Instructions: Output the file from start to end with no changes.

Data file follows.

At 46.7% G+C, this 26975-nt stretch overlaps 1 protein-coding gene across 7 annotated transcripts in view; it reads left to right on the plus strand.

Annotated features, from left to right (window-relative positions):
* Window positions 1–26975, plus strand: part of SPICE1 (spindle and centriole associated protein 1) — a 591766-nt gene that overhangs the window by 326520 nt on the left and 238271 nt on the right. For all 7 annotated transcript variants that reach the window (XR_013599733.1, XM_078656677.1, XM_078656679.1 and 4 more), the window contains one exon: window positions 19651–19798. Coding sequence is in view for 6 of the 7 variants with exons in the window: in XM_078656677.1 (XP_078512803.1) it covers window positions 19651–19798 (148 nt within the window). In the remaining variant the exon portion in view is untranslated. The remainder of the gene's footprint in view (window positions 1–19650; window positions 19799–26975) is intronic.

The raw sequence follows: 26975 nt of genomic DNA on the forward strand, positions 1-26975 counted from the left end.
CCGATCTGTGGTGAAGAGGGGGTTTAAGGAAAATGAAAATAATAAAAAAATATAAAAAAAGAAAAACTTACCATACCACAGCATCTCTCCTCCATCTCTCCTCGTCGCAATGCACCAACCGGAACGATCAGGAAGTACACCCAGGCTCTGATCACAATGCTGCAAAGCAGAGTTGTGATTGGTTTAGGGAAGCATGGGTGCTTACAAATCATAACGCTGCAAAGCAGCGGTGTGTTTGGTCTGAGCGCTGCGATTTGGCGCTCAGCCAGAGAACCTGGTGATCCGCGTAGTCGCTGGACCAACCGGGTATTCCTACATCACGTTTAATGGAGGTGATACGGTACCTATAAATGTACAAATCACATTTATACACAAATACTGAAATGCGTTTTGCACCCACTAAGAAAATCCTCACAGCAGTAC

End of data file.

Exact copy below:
At 46.7% G+C, this 26975-nt stretch overlaps 1 protein-coding gene across 7 annotated transcripts in view; it reads left to right on the plus strand.

Annotated features, from left to right (window-relative positions):
* Window positions 1–26975, plus strand: part of SPICE1 (spindle and centriole associated protein 1) — a 591766-nt gene that overhangs the window by 326520 nt on the left and 238271 nt on the right. For all 7 annotated transcript variants that reach the window (XR_013599733.1, XM_078656677.1, XM_078656679.1 and 4 more), the window contains one exon: window positions 19651–19798. Coding sequence is in view for 6 of the 7 variants with exons in the window: in XM_078656677.1 (XP_078512803.1) it covers window positions 19651–19798 (148 nt within the window). In the remaining variant the exon portion in view is untranslated. The remainder of the gene's footprint in view (window positions 1–19650; window positions 19799–26975) is intronic.

The raw sequence follows: 26975 nt of genomic DNA on the forward strand, positions 1-26975 counted from the left end.
CCGATCTGTGGTGAAGAGGGGGTTTAAGGAAAATGAAAATAATAAAAAAATATAAAAAAAGAAAAACTTACCATACCACAGCATCTCTCCTCCATCTCTCCTCGTCGCAATGCACCAACCGGAACGATCAGGAAGTACACCCAGGCTCTGATCACAATGCTGCAAAGCAGAGTTGTGATTGGTTTAGGGAAGCATGGGTGCTTACAAATCATAACGCTGCAAAGCAGCGGTGTGTTTGGTCTGAGCGCTGCGATTTGGCGCTCAGCCAGAGAACCTGGTGATCCGCGTAGTCGCTGGACCAACCGGGTATTCCTACATCACGTTTAATGGAGGTGATACGGTACCTATAAATGTACAAATCACATTTATACACAAATACTGAAATGCGTTTTGCACCCACTAAGAAAATCCTCACAGCAGTAC